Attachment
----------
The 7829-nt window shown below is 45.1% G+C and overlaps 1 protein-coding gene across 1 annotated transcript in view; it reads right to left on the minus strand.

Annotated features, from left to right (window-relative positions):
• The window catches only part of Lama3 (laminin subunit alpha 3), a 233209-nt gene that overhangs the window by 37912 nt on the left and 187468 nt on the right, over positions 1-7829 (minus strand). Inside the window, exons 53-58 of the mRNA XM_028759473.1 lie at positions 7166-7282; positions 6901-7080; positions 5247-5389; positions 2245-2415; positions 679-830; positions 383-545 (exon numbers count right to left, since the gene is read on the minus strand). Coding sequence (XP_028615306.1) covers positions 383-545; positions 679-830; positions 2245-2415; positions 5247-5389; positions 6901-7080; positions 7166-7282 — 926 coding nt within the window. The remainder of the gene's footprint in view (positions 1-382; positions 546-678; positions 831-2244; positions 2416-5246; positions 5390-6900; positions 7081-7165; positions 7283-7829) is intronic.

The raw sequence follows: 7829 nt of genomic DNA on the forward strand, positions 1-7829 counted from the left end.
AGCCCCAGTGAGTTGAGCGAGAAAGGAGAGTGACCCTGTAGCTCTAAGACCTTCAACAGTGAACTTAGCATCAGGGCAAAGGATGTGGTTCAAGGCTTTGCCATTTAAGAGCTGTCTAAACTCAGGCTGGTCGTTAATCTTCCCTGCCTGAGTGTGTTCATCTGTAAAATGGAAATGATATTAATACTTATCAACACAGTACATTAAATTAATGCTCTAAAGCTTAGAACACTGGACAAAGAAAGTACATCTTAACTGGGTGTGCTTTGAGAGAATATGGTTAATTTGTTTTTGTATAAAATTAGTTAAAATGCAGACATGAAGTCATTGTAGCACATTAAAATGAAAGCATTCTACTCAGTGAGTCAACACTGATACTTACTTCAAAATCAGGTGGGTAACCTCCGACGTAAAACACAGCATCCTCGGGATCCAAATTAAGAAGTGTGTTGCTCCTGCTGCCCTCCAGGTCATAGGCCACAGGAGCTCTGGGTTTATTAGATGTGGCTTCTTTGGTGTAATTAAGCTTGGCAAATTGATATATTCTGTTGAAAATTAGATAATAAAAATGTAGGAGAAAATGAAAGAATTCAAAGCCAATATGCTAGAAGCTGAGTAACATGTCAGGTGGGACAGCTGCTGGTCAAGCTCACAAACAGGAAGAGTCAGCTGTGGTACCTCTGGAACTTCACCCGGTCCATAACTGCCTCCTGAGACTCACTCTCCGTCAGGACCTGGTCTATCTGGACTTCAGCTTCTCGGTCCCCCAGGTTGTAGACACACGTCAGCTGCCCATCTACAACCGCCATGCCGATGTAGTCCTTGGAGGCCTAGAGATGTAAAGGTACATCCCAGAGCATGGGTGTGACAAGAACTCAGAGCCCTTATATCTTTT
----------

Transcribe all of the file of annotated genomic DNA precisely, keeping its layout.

The 7829-nt window shown below is 45.1% G+C and overlaps 1 protein-coding gene across 1 annotated transcript in view; it reads right to left on the minus strand.

Annotated features, from left to right (window-relative positions):
• The window catches only part of Lama3 (laminin subunit alpha 3), a 233209-nt gene that overhangs the window by 37912 nt on the left and 187468 nt on the right, over positions 1-7829 (minus strand). Inside the window, exons 53-58 of the mRNA XM_028759473.1 lie at positions 7166-7282; positions 6901-7080; positions 5247-5389; positions 2245-2415; positions 679-830; positions 383-545 (exon numbers count right to left, since the gene is read on the minus strand). Coding sequence (XP_028615306.1) covers positions 383-545; positions 679-830; positions 2245-2415; positions 5247-5389; positions 6901-7080; positions 7166-7282 — 926 coding nt within the window. The remainder of the gene's footprint in view (positions 1-382; positions 546-678; positions 831-2244; positions 2416-5246; positions 5390-6900; positions 7081-7165; positions 7283-7829) is intronic.

The raw sequence follows: 7829 nt of genomic DNA on the forward strand, positions 1-7829 counted from the left end.
AGCCCCAGTGAGTTGAGCGAGAAAGGAGAGTGACCCTGTAGCTCTAAGACCTTCAACAGTGAACTTAGCATCAGGGCAAAGGATGTGGTTCAAGGCTTTGCCATTTAAGAGCTGTCTAAACTCAGGCTGGTCGTTAATCTTCCCTGCCTGAGTGTGTTCATCTGTAAAATGGAAATGATATTAATACTTATCAACACAGTACATTAAATTAATGCTCTAAAGCTTAGAACACTGGACAAAGAAAGTACATCTTAACTGGGTGTGCTTTGAGAGAATATGGTTAATTTGTTTTTGTATAAAATTAGTTAAAATGCAGACATGAAGTCATTGTAGCACATTAAAATGAAAGCATTCTACTCAGTGAGTCAACACTGATACTTACTTCAAAATCAGGTGGGTAACCTCCGACGTAAAACACAGCATCCTCGGGATCCAAATTAAGAAGTGTGTTGCTCCTGCTGCCCTCCAGGTCATAGGCCACAGGAGCTCTGGGTTTATTAGATGTGGCTTCTTTGGTGTAATTAAGCTTGGCAAATTGATATATTCTGTTGAAAATTAGATAATAAAAATGTAGGAGAAAATGAAAGAATTCAAAGCCAATATGCTAGAAGCTGAGTAACATGTCAGGTGGGACAGCTGCTGGTCAAGCTCACAAACAGGAAGAGTCAGCTGTGGTACCTCTGGAACTTCACCCGGTCCATAACTGCCTCCTGAGACTCACTCTCCGTCAGGACCTGGTCTATCTGGACTTCAGCTTCTCGGTCCCCCAGGTTGTAGACACACGTCAGCTGCCCATCTACAACCGCCATGCCGATGTAGTCCTTGGAGGCCTAGAGATGTAAAGGTACATCCCAGAGCATGGGTGTGACAAGAACTCAGAGCCCTTATATCTTTT